RYAN WHITE  December 6, 1971 to April 8, 1990  CICERO CEMETERY, CICERO, INDIANA




There was a time when AIDS was considered a "gay disease."  It was a dirty little secret that didn't pertain to "normal" people and was even looked at by some as a retribution for acts that were "unacceptable."  Even president Ronald Regan chose not to address the issue.  All of that changed in 1984 when a thirteen-year old boy from Kokomo, Indiana was diagnosed with AIDS.  Ryan White was a hemophiliac who contracted the virus through a tainted blood transfusion.  His was the face of a fresh, young, average boy - the face of innocence.  The stereotypes of an AIDS victim no longer fit.  What many would soon find out was that Ryan White was also a determined and courageous person who would not whither under the pressure of bigotry.  Ryan wanted only to be like everyone else and just live the life of any normal teenager.  AIDS knowledge, at the time, was limited and a misinformed public responded with panic.  Ryan White was barred from attending his school and his family was forced to file a lawsuit to allow him to return.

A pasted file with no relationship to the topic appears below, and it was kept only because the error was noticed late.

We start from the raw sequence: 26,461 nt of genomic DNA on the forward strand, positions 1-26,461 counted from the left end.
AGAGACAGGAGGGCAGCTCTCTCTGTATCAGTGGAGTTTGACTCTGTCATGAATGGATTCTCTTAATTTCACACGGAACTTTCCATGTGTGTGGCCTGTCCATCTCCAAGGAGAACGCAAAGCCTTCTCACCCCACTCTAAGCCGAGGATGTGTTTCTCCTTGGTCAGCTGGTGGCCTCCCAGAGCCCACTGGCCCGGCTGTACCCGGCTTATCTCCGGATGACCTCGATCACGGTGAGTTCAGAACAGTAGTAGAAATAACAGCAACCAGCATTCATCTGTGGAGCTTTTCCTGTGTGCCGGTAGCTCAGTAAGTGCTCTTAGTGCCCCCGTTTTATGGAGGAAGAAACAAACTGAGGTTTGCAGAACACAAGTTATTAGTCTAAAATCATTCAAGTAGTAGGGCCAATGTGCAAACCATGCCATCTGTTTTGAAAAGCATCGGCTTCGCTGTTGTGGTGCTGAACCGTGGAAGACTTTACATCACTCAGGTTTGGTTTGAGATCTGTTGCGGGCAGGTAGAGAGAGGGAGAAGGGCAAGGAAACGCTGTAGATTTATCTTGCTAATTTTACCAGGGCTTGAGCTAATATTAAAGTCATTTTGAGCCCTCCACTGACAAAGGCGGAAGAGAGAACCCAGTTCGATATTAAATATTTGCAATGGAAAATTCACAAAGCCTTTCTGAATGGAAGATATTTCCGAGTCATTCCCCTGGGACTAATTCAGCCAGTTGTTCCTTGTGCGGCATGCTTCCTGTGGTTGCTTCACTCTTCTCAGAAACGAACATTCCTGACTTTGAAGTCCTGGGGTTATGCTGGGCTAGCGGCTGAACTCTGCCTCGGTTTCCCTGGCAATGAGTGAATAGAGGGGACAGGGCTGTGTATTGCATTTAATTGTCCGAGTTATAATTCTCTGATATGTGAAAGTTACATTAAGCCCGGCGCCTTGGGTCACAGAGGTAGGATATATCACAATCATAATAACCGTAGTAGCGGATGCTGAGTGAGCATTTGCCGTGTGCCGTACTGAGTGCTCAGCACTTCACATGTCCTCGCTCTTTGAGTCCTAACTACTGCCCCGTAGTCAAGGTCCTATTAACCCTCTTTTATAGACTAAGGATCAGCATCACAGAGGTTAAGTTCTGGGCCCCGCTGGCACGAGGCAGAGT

After an extended battle and world-wide outrage, he did return to his school but was forced to use a separate bathroom, a separate water fountain, and to eat alone.  Ryan also had to endure bigoted remarks often laced with homosexual slurs and fellow students who avoided any contact with him. A number of families removed their children from the school and started one of their own.  The situation grew much more dangerous for Ryan White and his family when a bullet was fired into their living room.  The Whites decided to move.  By this time there had been some advancement in public awareness of AIDS, much of it due to Ryan himself and the massive publicity that had swelled surrounding his story.  He had befriended celebrities like Elton John and Michael Jackson, and saw his life story come to television in "The Ryan White Story."  Cicero, Indiana was more accepting than Kokomo had been.  Ryan's life became somewhat normal in his new home.  He even attended numerous school functions and earned his learner's driving permit.   Initially the doctors had given him only six months to live, but he had lasted six years.  In his senior year, however, his health began to deteriorate rapidly.  Before Ryan White was able to graduate from his high school, he passed away.  Just months after his passing, Congress enacted The Ryan White Care Act. 

A gentle, soft-spoken boy had become a man with a voice heard around the world.  Ryan White didn't choose his fate, but he chose how to deal with it.  His grave marker is a great tribute to his life and is truly one of the most astonishing that the Death 2ur has had the honor to visit.  Today, nineteen years after his passing, his gravesite is still encircled with mementoes and tokens from those he inspires.











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